Ogilvie Pledges $5 million

Donna Brace Ogilvie ’30, Honorary Co-Chair of the Campaign for Andover, recently pledged $5 million to help establish a financial aid endowment in upcoming years.

Ogilvie’s contribution goes toward the Capital Campaign, Andover’s initiative to raise $300 million dollars. Since July 2006, the school has collected a total of $195 million, according to Secretary of the Academy Peter Ramsey.

The campaign is expected to support the school’s budget until the end of fiscal year 2014-2015.

$41 million has been raised toward the $65 million goal for financial aid.

The money donated towards financial aid will help support the need-blind initiative proposed by the Board of Trustees in Andover’s 2004 Strategic Plan.

“Mrs. Ogilvie, along with Mr. Underwood, is the honorary co-chair of the Campaign for Andover and is an enormous benefactor of the school,” Ramsey said.

“It is because of her role that she has been having conversations with us about her contribution to the Campaign and its progress,” he continued.

Luanne Kirwin, Director of Development in the Office of the Academy Resources (OAR), said the news of Ogilvie’s contribution first went public in the January 2010 issue of The Andover Magazine.

According to Ramsey and Kirwin, Ogilvie’s pledge is part of the $15 million that has been gifted or pledged to the Campaign since it went public last November.

Some of the Campaign’s money allocated towards financial aid may not be used immediately, since the contributions are a mixture of pledges and gifts.

Kirwin said gifts are directly incorporated into the endowment, and later used for financial aid when the Board of Trustees create the budget. On the other hand, the pledges are incorporated as soon as the benefactors make the contributions.

The goal of the Campaign is to raise $300 million to help support the need-blind admissions policy, the Addison Gallery of American Art and the Robert S. Peabody Museum of Archaeology.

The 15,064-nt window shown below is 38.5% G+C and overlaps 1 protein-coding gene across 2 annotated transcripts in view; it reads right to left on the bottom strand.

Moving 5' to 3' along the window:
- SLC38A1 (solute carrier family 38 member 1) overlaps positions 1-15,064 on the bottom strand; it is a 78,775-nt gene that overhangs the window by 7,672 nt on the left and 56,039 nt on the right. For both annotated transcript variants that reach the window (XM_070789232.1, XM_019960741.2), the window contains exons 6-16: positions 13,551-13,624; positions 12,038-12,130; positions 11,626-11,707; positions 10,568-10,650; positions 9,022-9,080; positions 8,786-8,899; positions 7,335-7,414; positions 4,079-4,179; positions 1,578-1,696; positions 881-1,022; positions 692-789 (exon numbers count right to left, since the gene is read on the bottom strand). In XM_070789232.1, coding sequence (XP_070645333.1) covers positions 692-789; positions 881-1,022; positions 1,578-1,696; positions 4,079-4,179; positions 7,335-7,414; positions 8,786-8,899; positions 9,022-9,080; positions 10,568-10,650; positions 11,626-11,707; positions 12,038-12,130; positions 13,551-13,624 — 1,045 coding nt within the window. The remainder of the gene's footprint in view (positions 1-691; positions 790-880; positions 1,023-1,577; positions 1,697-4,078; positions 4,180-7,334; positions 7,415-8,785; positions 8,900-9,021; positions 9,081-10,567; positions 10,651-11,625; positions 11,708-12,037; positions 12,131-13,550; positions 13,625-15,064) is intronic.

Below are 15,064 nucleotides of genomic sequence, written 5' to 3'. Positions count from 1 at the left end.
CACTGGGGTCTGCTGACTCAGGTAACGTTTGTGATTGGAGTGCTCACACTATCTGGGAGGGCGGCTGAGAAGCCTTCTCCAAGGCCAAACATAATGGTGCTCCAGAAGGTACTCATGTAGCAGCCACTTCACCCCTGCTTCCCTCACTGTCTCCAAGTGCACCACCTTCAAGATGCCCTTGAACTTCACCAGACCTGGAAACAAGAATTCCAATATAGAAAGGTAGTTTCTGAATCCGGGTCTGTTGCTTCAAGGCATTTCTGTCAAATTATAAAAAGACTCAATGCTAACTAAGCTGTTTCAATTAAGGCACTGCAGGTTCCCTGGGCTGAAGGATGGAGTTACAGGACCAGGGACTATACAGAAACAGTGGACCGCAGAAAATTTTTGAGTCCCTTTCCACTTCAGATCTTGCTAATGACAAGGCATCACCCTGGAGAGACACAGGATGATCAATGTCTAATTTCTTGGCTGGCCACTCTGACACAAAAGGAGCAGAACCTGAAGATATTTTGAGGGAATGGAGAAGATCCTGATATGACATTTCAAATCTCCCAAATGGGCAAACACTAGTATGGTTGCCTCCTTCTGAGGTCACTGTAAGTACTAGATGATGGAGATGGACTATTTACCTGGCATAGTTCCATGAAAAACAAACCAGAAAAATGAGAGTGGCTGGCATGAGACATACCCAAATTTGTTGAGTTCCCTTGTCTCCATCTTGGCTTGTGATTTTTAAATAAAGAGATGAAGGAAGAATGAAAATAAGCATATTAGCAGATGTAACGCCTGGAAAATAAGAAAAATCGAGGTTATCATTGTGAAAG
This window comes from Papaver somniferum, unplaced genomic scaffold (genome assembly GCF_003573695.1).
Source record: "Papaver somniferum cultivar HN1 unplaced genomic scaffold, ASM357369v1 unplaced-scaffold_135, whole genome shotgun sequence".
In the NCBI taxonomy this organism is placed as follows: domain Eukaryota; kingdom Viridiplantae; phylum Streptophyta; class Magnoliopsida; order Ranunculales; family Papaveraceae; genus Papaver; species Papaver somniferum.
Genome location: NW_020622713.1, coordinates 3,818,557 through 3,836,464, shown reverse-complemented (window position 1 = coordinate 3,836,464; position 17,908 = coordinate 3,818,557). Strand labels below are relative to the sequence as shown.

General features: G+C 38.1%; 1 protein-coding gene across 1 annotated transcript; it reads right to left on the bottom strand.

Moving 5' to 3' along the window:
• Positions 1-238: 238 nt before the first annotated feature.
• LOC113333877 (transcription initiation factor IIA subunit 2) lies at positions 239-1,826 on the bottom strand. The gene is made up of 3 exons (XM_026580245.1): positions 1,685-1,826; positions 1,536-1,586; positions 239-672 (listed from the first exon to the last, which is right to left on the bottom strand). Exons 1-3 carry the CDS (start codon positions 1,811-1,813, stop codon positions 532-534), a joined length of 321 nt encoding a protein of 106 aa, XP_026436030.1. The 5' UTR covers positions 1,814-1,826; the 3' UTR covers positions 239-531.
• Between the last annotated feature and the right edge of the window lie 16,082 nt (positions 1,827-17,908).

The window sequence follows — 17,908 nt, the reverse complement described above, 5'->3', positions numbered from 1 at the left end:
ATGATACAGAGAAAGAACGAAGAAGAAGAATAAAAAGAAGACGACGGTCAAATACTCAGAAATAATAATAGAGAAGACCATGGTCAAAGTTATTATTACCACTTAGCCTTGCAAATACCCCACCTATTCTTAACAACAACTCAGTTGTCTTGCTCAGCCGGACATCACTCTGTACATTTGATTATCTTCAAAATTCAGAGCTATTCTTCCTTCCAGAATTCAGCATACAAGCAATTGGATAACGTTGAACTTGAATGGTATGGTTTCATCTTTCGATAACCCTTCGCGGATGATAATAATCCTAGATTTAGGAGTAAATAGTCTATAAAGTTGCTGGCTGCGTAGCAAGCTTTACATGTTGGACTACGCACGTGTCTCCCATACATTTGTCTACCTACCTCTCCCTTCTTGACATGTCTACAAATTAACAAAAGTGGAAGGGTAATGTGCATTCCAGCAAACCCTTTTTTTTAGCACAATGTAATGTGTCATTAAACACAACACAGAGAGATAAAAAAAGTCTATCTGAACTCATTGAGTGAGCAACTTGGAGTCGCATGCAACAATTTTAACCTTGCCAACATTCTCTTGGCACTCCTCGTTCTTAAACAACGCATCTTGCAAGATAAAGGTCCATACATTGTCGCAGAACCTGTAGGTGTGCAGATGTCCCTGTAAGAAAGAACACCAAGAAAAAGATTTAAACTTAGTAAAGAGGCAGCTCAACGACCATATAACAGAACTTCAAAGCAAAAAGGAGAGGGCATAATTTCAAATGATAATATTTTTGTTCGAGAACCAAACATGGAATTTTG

The Campaign additionally aims to support campus preservation, community service initiatives and improve student and faculty life.

Ogilvie is the highest contributing female philanthropist in Andover’s history, having contributed over $15.4 million dollars to the school over her lifetime.

Ogilvie’s donations helped create The Brace Center for Gender Studies in 1996.

She also helped make possible the construction of Gelb Science Center, completed in 2004.

In addition, Ogilvie has also given gifts to teaching foundations, the Abbot Academy Association and the Abbot Campus Fund.

Kirwin said, “Through her philanthropy and the work of other Abbot alumnae, Abbot will remain alive forever. But she’s also a great believer of Andover and the merged schools.”

“Knowing Mrs. Ogilvie and having worked with her, with respect to her giving, is one of the real treats with being associated with Phillips Academy,” said Ramsey.

Ogilvie graduated from Abbot Academy in 1930 and is a benefactor of Girls Inc., a non-profit organization that provides educational opportunities to girls.

She also served on the Board of Trustees at Abbot Academy, the Campaign Steering committee at Andover and is now the Co-Head of the Campaign for Andover.

In 1997, Ogilvie received the Claude Moore Fuess Award for her public service. Ogilvie was also honored at the Campaign Kick-Off last November.

Kirwin said, “She is an extraordinary woman, honestly, she is a fantastic, brilliant, generous, really extraordinary woman.”